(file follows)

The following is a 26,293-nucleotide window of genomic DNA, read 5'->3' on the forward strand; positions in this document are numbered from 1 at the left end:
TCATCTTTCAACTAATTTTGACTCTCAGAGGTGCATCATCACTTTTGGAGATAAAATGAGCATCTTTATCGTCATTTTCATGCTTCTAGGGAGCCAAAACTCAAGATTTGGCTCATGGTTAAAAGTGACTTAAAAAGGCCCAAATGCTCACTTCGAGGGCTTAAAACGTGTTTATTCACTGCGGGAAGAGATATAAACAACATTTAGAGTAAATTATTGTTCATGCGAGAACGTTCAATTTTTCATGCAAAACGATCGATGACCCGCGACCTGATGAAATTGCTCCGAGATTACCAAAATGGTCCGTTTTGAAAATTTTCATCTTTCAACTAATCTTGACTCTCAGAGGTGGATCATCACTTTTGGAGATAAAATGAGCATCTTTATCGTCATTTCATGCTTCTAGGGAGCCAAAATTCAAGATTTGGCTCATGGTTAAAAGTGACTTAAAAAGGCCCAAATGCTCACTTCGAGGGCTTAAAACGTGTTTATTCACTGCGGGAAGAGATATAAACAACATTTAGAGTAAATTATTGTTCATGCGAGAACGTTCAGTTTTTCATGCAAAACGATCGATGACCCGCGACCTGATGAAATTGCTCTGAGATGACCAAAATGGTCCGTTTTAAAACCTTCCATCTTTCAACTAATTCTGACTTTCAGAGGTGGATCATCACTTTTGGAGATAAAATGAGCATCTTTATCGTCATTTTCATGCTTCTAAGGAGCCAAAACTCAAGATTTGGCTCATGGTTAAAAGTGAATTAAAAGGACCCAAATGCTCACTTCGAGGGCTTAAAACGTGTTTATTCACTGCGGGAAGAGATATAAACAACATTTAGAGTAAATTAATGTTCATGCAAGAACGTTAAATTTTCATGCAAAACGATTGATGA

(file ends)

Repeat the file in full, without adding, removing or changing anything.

The following is a 26,293-nucleotide window of genomic DNA, read 5'->3' on the forward strand; positions in this document are numbered from 1 at the left end:
TCATCTTTCAACTAATTTTGACTCTCAGAGGTGCATCATCACTTTTGGAGATAAAATGAGCATCTTTATCGTCATTTTCATGCTTCTAGGGAGCCAAAACTCAAGATTTGGCTCATGGTTAAAAGTGACTTAAAAAGGCCCAAATGCTCACTTCGAGGGCTTAAAACGTGTTTATTCACTGCGGGAAGAGATATAAACAACATTTAGAGTAAATTATTGTTCATGCGAGAACGTTCAATTTTTCATGCAAAACGATCGATGACCCGCGACCTGATGAAATTGCTCCGAGATTACCAAAATGGTCCGTTTTGAAAATTTTCATCTTTCAACTAATCTTGACTCTCAGAGGTGGATCATCACTTTTGGAGATAAAATGAGCATCTTTATCGTCATTTCATGCTTCTAGGGAGCCAAAATTCAAGATTTGGCTCATGGTTAAAAGTGACTTAAAAAGGCCCAAATGCTCACTTCGAGGGCTTAAAACGTGTTTATTCACTGCGGGAAGAGATATAAACAACATTTAGAGTAAATTATTGTTCATGCGAGAACGTTCAGTTTTTCATGCAAAACGATCGATGACCCGCGACCTGATGAAATTGCTCTGAGATGACCAAAATGGTCCGTTTTAAAACCTTCCATCTTTCAACTAATTCTGACTTTCAGAGGTGGATCATCACTTTTGGAGATAAAATGAGCATCTTTATCGTCATTTTCATGCTTCTAAGGAGCCAAAACTCAAGATTTGGCTCATGGTTAAAAGTGAATTAAAAGGACCCAAATGCTCACTTCGAGGGCTTAAAACGTGTTTATTCACTGCGGGAAGAGATATAAACAACATTTAGAGTAAATTAATGTTCATGCAAGAACGTTAAATTTTCATGCAAAACGATTGATGA